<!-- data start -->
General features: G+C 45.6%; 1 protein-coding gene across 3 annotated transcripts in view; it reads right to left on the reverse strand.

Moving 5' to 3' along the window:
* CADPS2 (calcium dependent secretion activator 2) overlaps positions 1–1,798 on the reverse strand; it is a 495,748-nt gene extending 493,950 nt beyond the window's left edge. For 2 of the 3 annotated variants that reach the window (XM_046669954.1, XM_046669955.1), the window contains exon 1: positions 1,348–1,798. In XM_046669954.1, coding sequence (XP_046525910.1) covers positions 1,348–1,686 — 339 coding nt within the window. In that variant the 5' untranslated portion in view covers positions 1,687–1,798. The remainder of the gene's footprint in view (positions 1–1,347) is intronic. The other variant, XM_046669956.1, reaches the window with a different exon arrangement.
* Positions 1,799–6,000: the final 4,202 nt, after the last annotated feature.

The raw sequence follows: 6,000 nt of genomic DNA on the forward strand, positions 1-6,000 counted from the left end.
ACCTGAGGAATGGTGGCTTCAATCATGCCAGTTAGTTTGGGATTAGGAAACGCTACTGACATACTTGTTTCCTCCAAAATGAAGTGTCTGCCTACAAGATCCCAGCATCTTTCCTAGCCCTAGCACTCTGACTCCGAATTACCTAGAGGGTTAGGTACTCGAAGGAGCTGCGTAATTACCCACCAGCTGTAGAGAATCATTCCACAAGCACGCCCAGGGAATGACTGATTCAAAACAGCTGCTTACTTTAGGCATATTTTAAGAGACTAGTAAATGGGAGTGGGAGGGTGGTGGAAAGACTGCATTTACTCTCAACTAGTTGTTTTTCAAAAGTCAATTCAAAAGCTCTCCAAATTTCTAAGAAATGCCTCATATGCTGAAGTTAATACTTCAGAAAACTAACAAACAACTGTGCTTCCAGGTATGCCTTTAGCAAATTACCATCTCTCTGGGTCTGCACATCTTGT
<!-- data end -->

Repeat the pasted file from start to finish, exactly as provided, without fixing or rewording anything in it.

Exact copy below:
General features: G+C 45.6%; 1 protein-coding gene across 3 annotated transcripts in view; it reads right to left on the reverse strand.

Moving 5' to 3' along the window:
* CADPS2 (calcium dependent secretion activator 2) overlaps positions 1–1,798 on the reverse strand; it is a 495,748-nt gene extending 493,950 nt beyond the window's left edge. For 2 of the 3 annotated variants that reach the window (XM_046669954.1, XM_046669955.1), the window contains exon 1: positions 1,348–1,798. In XM_046669954.1, coding sequence (XP_046525910.1) covers positions 1,348–1,686 — 339 coding nt within the window. In that variant the 5' untranslated portion in view covers positions 1,687–1,798. The remainder of the gene's footprint in view (positions 1–1,347) is intronic. The other variant, XM_046669956.1, reaches the window with a different exon arrangement.
* Positions 1,799–6,000: the final 4,202 nt, after the last annotated feature.

The raw sequence follows: 6,000 nt of genomic DNA on the forward strand, positions 1-6,000 counted from the left end.
ACCTGAGGAATGGTGGCTTCAATCATGCCAGTTAGTTTGGGATTAGGAAACGCTACTGACATACTTGTTTCCTCCAAAATGAAGTGTCTGCCTACAAGATCCCAGCATCTTTCCTAGCCCTAGCACTCTGACTCCGAATTACCTAGAGGGTTAGGTACTCGAAGGAGCTGCGTAATTACCCACCAGCTGTAGAGAATCATTCCACAAGCACGCCCAGGGAATGACTGATTCAAAACAGCTGCTTACTTTAGGCATATTTTAAGAGACTAGTAAATGGGAGTGGGAGGGTGGTGGAAAGACTGCATTTACTCTCAACTAGTTGTTTTTCAAAAGTCAATTCAAAAGCTCTCCAAATTTCTAAGAAATGCCTCATATGCTGAAGTTAATACTTCAGAAAACTAACAAACAACTGTGCTTCCAGGTATGCCTTTAGCAAATTACCATCTCTCTGGGTCTGCACATCTTGT